6 Stats That Show How Super Bowl Viewers Used Their Mobile Devices

Lady Gaga inspired a ton of social posts on second screens

The pop star put on a dynamic performance Sunday night. Getty Images
Headshot of Christopher Heine

Fetch, which can analyze more than 1 billion global mobile interactions a month, offered Adweek a look at how consumers used smartphones and tablets during Super Bowl LI.

Here are six data points we found particularly intriguing from the mobile agency:

  1. Mobile usage in the hours before the Big Game was, on average, between a 7 percent and 10 percent higher than on previous Sundays.
  2. Between 6:30 p.m. and 6:45 p.m. ET, mobile usage dropped nearly 10 percent in relation to what Fetch had seen on previous Sundays.  
  3. A few minutes into the game, mobile usage jumped almost 30 percent and stayed at that level throughout the first half.
  4. The beginning of the second half was the peak time for mobile, as viewers were evidently amazed by Lady Gaga’s Pepsi-sponsored halftime show. Smartphone and tablet usage rose by about 32 percent, as viewers were posting on social media and texting about the performance.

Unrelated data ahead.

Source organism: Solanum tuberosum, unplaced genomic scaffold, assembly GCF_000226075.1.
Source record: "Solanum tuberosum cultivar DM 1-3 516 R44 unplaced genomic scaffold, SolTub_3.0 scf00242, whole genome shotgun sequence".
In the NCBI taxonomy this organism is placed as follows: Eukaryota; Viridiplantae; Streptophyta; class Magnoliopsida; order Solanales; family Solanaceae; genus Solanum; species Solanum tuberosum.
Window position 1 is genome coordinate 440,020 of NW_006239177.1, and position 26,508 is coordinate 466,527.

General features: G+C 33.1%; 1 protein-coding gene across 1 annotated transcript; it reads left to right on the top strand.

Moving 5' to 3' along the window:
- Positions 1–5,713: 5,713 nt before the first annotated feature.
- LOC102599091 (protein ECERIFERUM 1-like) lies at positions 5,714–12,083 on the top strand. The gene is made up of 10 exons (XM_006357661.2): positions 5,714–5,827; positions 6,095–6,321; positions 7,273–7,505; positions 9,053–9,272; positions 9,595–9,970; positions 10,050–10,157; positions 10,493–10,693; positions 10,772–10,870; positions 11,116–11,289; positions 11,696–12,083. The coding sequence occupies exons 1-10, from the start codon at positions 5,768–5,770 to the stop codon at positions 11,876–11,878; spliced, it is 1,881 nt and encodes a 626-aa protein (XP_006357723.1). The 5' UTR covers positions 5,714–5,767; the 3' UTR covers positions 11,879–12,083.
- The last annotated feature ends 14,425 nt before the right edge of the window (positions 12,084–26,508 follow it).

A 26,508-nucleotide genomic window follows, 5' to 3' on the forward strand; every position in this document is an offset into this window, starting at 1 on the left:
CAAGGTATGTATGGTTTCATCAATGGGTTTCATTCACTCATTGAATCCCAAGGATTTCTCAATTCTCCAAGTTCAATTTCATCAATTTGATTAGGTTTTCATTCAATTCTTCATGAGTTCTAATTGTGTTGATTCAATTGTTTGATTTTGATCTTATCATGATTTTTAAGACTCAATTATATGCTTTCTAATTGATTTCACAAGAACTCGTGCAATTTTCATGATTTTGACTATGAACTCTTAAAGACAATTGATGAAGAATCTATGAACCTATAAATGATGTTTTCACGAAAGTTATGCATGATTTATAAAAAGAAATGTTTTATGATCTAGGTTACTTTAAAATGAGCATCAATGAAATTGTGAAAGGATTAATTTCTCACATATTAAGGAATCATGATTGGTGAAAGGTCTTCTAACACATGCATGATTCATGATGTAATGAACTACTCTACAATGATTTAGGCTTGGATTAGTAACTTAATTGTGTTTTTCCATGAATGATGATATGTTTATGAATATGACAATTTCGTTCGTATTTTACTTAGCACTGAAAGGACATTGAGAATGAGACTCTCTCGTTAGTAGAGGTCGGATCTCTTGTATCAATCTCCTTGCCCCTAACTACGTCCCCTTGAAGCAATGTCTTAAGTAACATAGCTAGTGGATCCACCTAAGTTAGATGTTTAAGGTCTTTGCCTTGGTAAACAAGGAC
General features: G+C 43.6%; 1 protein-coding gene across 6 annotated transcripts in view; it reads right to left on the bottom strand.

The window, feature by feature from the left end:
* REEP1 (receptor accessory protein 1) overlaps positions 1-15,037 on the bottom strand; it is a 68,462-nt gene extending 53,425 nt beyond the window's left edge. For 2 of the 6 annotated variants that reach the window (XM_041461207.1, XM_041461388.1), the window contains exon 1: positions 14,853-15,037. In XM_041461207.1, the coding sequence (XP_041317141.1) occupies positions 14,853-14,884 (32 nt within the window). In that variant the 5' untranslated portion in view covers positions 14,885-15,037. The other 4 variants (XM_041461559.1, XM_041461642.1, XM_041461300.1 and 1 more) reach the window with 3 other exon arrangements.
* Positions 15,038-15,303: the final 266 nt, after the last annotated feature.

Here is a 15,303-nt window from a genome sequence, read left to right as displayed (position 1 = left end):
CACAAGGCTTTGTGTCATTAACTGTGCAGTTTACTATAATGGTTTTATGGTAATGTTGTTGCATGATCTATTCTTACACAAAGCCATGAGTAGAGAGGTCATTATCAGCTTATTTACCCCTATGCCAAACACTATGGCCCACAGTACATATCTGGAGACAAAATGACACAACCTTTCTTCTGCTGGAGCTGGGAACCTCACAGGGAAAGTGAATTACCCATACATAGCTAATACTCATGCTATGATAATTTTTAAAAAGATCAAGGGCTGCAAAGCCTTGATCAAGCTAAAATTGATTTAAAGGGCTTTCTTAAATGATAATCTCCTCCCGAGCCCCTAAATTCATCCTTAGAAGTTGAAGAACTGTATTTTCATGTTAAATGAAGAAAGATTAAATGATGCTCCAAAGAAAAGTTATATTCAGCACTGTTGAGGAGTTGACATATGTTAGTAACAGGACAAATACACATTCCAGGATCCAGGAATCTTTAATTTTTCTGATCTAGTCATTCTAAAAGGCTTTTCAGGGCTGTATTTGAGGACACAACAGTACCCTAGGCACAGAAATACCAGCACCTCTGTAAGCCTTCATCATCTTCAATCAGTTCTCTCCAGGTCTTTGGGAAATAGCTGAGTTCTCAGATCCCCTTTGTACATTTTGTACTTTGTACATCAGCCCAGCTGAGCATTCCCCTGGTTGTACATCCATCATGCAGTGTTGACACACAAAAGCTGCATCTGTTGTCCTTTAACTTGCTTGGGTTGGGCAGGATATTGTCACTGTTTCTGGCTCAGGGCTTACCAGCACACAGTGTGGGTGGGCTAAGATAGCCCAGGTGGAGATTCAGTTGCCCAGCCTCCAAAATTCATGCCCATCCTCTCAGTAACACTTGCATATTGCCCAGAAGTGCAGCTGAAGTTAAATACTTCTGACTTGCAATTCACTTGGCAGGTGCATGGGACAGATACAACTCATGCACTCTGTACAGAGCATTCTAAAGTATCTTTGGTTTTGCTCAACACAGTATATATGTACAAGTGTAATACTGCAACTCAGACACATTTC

5. The remainder of regulation time—the game went into overtime for the first time in Super Bowl history—saw an increase between 10 percent and 20 percent.
  6. In overtime, when New England ultimately defeated Atlanta, 34-28, mobile usage fell off fourth-quarter levels by 15 percent.

“[The Super Bowl] is an opportunity for brands to place themselves in the center of the cultural moments users already care about such as Lady Gaga’s halftime performance,” said Guillaume Lelait, evp and U.S. managing director at Fetch.

@Chris_Heine Christopher Heine is a New York-based editor and writer.
Publish date: February 8, 2017 https://dev.adweek.com/digital/6-stats-that-show-how-super-bowl-viewers-used-their-mobile-devices/ © 2020 Adweek, LLC. - All Rights Reserved and NOT FOR REPRINT